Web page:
Stories from the Stringam Family Ranches of Southern Alberta

From the 50s and 60s to today . . .

Saturday, September 13, 2014

Well and Truly Blessed

Dinner time was special in our house.
It was the time when everyone gathered.
When everyone ate.
And everyone visited.
We are a family of expert visitors. Just FYI.
Sometimes, the talk and laughter would go on for hours.
Long after the eating had finished.
It was the best part of our day . . .
And every dinner time began with prayer.
Thanksgiving for the food.
For the blessings of the day and every day.
For each other.
Our children had been raised with prayer at meal times.
It was as important as the food.
As soon as each of them began to speak, they had their turn.
Gently coached in the very earliest days.
Given their freedom as they got more proficient.
And kids can certainly pray. Sometimes those prayers would go on for some time.
Blessing everything from their friends to their toys to their favourite TV programs.
It was . . . sweet.
And went by all too quickly.
Our kids are all grown up now with families of their own.
But prayer is still a big part of their lives.
And especially their mealtimes.
The next generation is being carefully trained up.
Case in point:
Our eldest daughter and her family were sharing the evening meal with my Husby and I.
Everyone sat down.
I looked around. “I think it's Baby girl's turn to say the prayer.”
I should point out, here, that this little girl was just learning to talk. Her vocabulary of decipherable words was . . . not extensive.
And this was her first opportunity to say the prayer.
Everyone bowed their heads and closed their eyes.
Little arms were folded.
Beloved Heavenly Father,” her mother began.
There was a pause as we all waited for the expected response - the repetition of her mother's words.
Baby girl opened her mouth. “Eyes!” she said.
We're thankful for our blessings,” her mother went on.
“Eyes!” Baby girl said louder, pointing to her mother.
We're thankful for safety today.”
“Mama! Nose!” She was making progress.
We're thankful for this wonderful food.”
“Mouf! (Something unintelligible) Mouf!”
Please bless it to nourish us.”
“Eyes!” We were back to that.
In the name of Jesus Christ . . .?” her mother paused, waiting for the obvious answer.
Way wrong.
A chorus of 'Amens'.
Than another chorus of long-suppressed chuckles.
“Oh, Sweetheart, you said your first prayer!” I said. “You're such a big girl!”
She clapped.
Her words weren't 'right'.
But the food was well and truly blessed.
As were we.
A precious moment indeed.

Friday, September 12, 2014

Royal Winter Ballet

Okay. Picture it in orange . . .
If one was raised on a ranch in Southern Alberta, one was driving by the time one could clearly see above the dashboard.
This involved getting physically taller.
Because Dad wouldn’t allow one to use the Sears catalogue for added height.
By the time I was 12, I was there. Dad handed me the keys, took me through car control basics in a nearby empty field, and set me loose.
Oh, I wasn’t allowed on any roads.
And my driving was strictly limited to running errands to and from said fields.
But I was driving!
Oddly enough, in those early days, I never had any accidents.
Not one.
Those were reserved for after I received my driver’s license and had discovered the joys of driving on real roads.
Case in point:
I was driving a friend’s cool, orange, 1974 Ford truck.
Four-on-the-floor with a smooth clutch.
The steering was a bit dodgy. Armstrong, as we were fond of calling it.
But it was a sweet truck to drive.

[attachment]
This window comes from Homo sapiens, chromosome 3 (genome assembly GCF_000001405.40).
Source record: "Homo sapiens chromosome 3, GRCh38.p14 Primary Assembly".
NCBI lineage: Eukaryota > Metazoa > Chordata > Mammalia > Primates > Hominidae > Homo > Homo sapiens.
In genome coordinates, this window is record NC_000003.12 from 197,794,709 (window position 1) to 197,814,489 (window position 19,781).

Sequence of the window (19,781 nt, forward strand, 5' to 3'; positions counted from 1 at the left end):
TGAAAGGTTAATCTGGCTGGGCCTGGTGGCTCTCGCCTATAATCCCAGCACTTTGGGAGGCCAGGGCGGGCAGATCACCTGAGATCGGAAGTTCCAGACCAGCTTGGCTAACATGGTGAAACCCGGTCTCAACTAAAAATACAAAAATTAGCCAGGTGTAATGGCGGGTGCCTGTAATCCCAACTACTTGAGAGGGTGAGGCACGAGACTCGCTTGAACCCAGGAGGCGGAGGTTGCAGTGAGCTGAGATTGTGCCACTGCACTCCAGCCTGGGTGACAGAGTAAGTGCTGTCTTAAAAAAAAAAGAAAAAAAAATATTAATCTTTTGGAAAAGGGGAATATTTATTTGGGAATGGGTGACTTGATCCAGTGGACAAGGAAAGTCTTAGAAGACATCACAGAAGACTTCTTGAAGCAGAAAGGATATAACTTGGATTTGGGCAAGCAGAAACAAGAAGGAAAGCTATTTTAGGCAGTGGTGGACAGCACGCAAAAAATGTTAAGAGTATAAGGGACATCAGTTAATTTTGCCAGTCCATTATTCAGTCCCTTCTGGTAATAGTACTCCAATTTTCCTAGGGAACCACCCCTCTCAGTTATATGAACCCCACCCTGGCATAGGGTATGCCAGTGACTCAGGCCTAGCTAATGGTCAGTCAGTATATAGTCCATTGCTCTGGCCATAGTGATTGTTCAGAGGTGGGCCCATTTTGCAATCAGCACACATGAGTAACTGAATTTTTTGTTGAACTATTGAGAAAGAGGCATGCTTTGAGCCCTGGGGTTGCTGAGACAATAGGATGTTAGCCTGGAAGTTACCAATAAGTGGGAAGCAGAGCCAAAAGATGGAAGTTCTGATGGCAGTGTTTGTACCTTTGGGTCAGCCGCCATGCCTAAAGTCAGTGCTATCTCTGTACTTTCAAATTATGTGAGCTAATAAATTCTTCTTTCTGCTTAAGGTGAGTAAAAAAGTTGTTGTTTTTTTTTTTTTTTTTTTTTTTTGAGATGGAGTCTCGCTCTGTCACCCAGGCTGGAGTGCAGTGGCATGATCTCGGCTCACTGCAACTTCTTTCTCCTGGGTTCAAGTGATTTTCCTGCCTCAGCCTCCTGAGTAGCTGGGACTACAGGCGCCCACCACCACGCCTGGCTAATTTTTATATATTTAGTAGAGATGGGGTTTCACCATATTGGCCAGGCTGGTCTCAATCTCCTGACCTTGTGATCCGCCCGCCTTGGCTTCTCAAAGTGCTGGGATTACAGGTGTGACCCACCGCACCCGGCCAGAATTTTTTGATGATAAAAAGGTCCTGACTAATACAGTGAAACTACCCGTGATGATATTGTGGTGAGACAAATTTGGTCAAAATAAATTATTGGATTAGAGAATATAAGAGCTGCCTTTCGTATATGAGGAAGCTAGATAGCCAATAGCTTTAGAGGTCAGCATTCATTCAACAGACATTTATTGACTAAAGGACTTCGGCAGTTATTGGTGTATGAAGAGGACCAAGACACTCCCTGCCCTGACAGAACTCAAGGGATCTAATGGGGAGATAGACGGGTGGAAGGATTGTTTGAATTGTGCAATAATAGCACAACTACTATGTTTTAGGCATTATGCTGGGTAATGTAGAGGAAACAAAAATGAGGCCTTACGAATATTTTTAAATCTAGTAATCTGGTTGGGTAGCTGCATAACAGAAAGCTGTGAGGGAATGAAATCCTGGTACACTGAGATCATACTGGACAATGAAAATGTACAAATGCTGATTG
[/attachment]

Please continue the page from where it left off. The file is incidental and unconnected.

We were heading to the track.
I should mention, here, that I used to help my friend with his uncle’s racehorses at the track.
It was . . . fun.
But that is another blog post.
Moving on . . .
It was time to feed and start the day’s training.
And, as is usually the custom in Alberta in February, the roads were icy.
We were coming to a curve.
Slowing was indicated.
Now I had been well-instructed by my brothers on the best way to begin.
By down-shifting.
I pressed the clutch.
Expertly shoved the gearshift into the next lower gear.
And let out the clutch.
All while driving over a sheet of black ice.
The next few moments are a blur.
I do remember the sensation of spinning.
Because we were.
That old truck performed maneuvers that could have put it on center stage during a performance by the Royal Alberta Ballet.
Did you know a truck can pirouette?
Well, it can.
And very gracefully, too.
Eons and multiple circles later, we finally came to a rest, parked neatly on the median.
Facing the wrong way.
We had, somehow, managed to miss three traffic signs, two trees and one astonished pedestrian.
With dog.
For a moment, we caught our breath and counted limbs.
Then I put the truck into gear and started forward.
Down off the median and onto the street.
The wrong way.
“In Canada, we drive on the right side,” my friend pointed out shakily.
Oh. Right.
I drove back onto the median and crossed over it to the other side of the street.
We made it to the track safely.
But, for some reason, my friend would never let me drive his truck again.
Even though I pointed out, rather intelligently I believe, that there couldn’t possibly be ice on the streets in the middle of July.
Even in Alberta.
Some people simply don’t forgive and forget.
Emphasis on forget.

Thursday, September 11, 2014

In the News

Under construction.
Busy days at the Tolleys.
First, our pirate ship in the newspaper.
Then, on the news.
They say everyone has their fifteen minutes of fame.
This is ours . . .
Come sail with us . . .

Wednesday, September 10, 2014

Judgement . . . Seat

Me and my Partner in Crime/ Future Best Friend
I was sitting in a Sunday School class yesterday.
The group was studying a particular scripture.
It concerned what happens when we all die.
The teacher explained that, when we die, all of us will be taken back to that God who made us.
I was with him that far.
Then he explained that everyone will wait there until the final judgement.
The righteous in a state of peace and calm.
The wicked in a state of anxiety knowing that the final judgement won't be pretty.
It was an interesting class.